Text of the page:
City shaves 41% off monthly fuel expense
A new piece of technology has been in use by city crews for only about a month, but is already paying big dividends according to Cairo City Manager Chris Addleton and Community Services Department Director Pat Mitchell.
In late August, the Cairo City Council authorized the purchase of a Global Positioning Satellite (GPS) system developed by Clemson, S.C., based PinPoint GeoTech, LLC.
This new system is a GPS based, touch screen computer that is easily mounted on the dashboard of city sanitation vehicles.
Of all city employees, it is sanitation truck drivers who ride down each and every city street once a week.
With this new system, the city is taking advantage of their observations as they cruise the entire city each week picking up residential garbage.
The GPS devices allow drivers to spot, categorize, mark and record debris piles and potholes needing attention.
Previously, city crews patrolled the city in search of debris or refuse that needed to be collected and disposed of.
Now those crews know exactly where trash and refuse is and can go straight to the site to collect it.
Director Mitchell gave Cairo city councilmen a progress report Monday night.
During the month of September, thanks to the new PinPoint system, the Community Services Department has been able to reduce fuel expense by 41 percent, in addition to reduced wear and tear on department vehicles.
Crew members who have additional time have been retasked for other duties including mowing public property and rights-of-way.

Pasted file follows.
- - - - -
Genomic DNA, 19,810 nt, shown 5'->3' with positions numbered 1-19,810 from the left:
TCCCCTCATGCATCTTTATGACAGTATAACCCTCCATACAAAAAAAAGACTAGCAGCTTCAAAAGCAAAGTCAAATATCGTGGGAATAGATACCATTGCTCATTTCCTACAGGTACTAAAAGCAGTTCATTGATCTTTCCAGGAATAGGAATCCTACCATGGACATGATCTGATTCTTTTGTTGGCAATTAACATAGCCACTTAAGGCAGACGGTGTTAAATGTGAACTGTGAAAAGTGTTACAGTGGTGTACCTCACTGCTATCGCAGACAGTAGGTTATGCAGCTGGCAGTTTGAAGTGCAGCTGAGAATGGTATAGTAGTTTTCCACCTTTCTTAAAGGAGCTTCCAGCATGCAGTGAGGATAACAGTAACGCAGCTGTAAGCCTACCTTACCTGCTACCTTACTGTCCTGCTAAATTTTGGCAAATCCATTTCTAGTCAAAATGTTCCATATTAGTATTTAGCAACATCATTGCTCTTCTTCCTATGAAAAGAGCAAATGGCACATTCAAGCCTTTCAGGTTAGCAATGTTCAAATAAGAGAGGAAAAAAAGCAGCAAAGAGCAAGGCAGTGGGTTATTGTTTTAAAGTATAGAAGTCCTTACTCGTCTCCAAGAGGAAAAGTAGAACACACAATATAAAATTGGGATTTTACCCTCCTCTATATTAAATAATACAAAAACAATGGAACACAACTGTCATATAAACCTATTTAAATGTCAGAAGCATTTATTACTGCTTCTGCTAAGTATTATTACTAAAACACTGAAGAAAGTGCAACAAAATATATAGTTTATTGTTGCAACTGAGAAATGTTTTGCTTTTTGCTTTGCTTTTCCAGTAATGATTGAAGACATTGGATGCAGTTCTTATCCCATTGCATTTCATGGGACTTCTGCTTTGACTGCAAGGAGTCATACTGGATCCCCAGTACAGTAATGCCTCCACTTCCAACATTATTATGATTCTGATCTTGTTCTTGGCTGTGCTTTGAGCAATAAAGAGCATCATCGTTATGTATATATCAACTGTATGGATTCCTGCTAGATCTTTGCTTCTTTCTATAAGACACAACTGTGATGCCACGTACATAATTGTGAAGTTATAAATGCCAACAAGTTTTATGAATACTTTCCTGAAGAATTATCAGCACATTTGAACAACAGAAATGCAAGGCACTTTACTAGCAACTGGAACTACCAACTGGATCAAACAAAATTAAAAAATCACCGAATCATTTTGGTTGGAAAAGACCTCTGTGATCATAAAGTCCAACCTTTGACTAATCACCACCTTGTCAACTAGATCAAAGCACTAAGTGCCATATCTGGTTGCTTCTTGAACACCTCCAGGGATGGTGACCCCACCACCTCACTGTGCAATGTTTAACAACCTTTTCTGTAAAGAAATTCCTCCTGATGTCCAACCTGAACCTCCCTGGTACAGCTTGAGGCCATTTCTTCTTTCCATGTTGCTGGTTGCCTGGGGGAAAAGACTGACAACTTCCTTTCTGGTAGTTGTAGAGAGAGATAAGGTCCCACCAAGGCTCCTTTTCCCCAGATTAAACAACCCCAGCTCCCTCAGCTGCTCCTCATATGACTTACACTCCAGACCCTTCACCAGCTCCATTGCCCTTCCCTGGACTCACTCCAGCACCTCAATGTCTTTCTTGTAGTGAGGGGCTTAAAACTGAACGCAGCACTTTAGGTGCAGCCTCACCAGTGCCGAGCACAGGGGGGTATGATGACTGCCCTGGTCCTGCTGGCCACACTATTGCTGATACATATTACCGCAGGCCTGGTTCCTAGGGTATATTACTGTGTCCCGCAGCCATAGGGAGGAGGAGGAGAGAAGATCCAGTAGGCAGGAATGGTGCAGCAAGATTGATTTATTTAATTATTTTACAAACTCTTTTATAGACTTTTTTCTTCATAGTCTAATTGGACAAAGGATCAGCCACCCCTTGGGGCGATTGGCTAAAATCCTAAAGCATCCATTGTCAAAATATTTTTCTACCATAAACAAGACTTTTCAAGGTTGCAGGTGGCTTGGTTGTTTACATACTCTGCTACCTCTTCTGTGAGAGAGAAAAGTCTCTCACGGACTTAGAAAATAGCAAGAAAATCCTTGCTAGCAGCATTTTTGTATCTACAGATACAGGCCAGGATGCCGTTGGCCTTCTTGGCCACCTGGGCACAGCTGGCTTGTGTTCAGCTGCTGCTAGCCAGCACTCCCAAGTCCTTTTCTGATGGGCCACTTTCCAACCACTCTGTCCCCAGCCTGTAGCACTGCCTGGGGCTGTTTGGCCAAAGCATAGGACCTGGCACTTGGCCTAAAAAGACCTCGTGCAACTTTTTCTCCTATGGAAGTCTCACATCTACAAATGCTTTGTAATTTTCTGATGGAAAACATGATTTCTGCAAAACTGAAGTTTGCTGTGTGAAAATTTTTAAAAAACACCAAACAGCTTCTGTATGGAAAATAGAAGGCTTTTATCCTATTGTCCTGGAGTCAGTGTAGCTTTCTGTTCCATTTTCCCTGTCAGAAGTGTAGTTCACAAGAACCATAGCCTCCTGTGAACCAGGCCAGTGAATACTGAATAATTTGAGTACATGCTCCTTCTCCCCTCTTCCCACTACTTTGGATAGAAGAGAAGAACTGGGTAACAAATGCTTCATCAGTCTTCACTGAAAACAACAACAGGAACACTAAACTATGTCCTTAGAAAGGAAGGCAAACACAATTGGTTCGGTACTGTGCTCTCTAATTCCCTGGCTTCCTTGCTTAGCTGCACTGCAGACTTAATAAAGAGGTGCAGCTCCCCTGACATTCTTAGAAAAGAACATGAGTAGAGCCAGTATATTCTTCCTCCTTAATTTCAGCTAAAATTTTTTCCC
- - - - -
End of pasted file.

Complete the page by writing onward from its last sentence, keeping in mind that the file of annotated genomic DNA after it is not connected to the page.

“We cut down one truck to (now) using only two, and we cut our mileage from an average of 505 miles in August to 299 in September,” Mitchell said.
During September, the garbage truck drivers logged the following data collections: big pot holes – 18; small pot holes – 14; leaves – 909; limbs – 2,291; mixed debris – 838; garbage cans not out – 435; white goods – 20; replaced garbage can – 13; replaced garbage can lid – 1; and replaced garbage can wheels – 6.
“We are still working the kinks out, but we haven’t received any complaints on trash collection,” Mitchell told councilmen this week.
The community services department head says his employees are enjoying using the new system and he believes its use can be expanded in the near future.
City Manager Addleton commented, “The PinPoint system has met our expectations and proved very effective. I definitely think we’ve gotten a good payback on our investment.”
The total cost of the system was $15,876 and the ongoing cost of the system is a software assurance fee of $2,688 annually. The city purchased two of the data collection units and the long-term goal is for other departments such as the police department to utilize the units to identify pot holes, water leaks, code enforcement issues and burned out streetlights.
“There is a lot of potential to do our jobs more efficiently using this technology,”Addleton said.